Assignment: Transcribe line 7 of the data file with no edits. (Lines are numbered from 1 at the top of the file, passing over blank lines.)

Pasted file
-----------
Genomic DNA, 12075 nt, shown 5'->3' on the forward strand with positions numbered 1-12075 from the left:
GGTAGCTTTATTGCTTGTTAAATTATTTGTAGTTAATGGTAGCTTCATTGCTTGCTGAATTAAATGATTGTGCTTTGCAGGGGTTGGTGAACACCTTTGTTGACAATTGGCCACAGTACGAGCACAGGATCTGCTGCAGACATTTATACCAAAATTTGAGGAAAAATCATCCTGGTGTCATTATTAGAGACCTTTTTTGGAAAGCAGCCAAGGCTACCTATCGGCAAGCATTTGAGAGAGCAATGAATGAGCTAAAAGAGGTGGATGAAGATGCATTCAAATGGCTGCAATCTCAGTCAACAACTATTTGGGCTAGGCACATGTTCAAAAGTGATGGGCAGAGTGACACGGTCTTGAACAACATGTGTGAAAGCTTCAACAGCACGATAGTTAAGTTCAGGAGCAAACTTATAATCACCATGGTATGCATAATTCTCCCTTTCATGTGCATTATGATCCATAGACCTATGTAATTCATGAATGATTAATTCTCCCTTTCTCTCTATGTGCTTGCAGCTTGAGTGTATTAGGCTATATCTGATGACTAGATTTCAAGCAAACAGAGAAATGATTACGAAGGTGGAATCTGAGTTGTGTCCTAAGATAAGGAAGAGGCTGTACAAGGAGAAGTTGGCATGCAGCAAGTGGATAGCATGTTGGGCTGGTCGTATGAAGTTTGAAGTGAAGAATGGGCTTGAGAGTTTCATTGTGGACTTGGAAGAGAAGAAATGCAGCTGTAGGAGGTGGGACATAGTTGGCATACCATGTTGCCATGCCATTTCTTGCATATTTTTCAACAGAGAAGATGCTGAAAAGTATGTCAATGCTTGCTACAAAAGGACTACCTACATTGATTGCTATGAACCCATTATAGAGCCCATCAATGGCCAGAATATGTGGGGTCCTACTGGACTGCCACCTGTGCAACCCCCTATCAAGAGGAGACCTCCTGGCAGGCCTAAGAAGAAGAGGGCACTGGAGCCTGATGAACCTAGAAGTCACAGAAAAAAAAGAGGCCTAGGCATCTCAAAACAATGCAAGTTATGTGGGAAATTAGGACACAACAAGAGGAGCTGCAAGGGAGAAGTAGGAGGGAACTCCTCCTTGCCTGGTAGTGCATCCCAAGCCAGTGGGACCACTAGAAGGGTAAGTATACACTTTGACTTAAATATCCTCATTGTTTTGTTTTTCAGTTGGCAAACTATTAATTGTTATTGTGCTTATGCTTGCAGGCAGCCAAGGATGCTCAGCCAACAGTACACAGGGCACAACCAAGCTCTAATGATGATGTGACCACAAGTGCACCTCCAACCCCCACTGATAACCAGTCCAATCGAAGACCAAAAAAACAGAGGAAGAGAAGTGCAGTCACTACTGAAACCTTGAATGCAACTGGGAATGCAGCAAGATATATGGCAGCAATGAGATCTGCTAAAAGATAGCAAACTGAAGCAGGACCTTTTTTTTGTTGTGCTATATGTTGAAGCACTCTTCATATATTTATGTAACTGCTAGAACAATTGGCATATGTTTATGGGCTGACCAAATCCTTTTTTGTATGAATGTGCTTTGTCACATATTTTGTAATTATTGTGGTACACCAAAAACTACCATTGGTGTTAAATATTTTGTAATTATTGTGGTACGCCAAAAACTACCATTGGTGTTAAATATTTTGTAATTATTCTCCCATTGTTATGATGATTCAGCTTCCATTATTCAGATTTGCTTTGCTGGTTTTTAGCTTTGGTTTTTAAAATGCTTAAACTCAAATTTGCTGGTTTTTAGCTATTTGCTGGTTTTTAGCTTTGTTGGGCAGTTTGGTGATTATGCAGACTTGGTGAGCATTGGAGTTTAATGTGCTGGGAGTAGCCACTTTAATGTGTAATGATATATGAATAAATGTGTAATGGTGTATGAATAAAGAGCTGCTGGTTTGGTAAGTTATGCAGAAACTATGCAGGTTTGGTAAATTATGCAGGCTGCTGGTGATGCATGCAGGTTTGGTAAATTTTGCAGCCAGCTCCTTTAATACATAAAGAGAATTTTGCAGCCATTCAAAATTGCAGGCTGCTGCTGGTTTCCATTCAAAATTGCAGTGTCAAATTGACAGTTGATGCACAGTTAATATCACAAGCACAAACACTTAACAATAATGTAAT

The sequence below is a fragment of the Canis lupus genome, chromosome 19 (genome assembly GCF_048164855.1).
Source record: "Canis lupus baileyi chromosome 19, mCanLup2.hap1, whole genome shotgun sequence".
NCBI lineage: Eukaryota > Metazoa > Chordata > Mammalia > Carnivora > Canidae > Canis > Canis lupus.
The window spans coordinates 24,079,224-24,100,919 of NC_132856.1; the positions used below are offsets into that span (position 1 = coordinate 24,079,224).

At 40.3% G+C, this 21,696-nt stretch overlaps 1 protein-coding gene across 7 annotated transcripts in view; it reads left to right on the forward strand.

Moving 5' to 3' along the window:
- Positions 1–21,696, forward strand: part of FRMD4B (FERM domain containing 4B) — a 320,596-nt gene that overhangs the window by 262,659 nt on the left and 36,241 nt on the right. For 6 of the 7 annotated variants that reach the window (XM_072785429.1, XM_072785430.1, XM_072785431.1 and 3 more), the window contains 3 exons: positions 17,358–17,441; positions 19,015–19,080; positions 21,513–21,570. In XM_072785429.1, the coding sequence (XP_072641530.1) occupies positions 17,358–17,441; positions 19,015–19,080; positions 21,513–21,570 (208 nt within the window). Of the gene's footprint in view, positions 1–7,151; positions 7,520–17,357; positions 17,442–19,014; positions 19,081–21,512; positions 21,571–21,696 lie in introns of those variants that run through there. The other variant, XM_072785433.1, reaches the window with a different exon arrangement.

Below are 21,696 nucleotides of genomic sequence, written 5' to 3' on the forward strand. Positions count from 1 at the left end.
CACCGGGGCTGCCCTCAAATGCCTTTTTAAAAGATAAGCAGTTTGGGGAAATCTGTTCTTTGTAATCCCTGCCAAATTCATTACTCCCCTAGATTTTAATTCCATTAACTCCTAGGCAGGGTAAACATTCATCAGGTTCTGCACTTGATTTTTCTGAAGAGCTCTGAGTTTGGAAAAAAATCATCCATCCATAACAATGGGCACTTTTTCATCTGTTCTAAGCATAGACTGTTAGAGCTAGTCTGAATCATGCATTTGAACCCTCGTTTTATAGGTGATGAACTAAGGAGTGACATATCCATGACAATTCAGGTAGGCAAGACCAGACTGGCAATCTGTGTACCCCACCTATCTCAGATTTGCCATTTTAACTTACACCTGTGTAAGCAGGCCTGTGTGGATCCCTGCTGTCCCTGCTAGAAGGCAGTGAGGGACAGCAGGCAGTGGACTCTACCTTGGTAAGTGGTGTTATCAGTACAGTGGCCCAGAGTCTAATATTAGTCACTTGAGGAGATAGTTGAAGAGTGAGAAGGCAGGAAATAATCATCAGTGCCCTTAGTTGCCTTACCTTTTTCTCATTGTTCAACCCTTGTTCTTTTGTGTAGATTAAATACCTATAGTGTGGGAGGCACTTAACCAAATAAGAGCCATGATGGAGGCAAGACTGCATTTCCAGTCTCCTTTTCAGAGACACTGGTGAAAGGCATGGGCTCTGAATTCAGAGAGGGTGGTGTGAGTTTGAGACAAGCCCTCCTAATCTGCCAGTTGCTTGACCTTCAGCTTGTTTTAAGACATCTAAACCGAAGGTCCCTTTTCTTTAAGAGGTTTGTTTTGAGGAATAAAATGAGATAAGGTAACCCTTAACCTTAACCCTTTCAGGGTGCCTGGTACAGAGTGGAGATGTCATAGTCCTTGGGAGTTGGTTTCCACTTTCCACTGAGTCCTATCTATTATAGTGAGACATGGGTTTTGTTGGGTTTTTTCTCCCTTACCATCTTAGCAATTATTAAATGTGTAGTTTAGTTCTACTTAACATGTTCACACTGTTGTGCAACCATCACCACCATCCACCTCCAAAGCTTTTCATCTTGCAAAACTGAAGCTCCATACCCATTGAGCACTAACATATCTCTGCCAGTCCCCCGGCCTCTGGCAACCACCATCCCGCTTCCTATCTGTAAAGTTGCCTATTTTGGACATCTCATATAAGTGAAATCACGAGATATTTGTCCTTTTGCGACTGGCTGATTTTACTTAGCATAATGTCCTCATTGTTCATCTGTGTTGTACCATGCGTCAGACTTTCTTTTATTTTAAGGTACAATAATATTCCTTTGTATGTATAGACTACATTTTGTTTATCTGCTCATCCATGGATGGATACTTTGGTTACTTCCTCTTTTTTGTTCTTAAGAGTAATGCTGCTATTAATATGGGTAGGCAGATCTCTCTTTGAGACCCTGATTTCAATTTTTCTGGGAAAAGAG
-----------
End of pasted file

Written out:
At 40.3% G+C, this 21,696-nt stretch overlaps 1 protein-coding gene across 7 annotated transcripts in view; it reads left to right on the forward strand.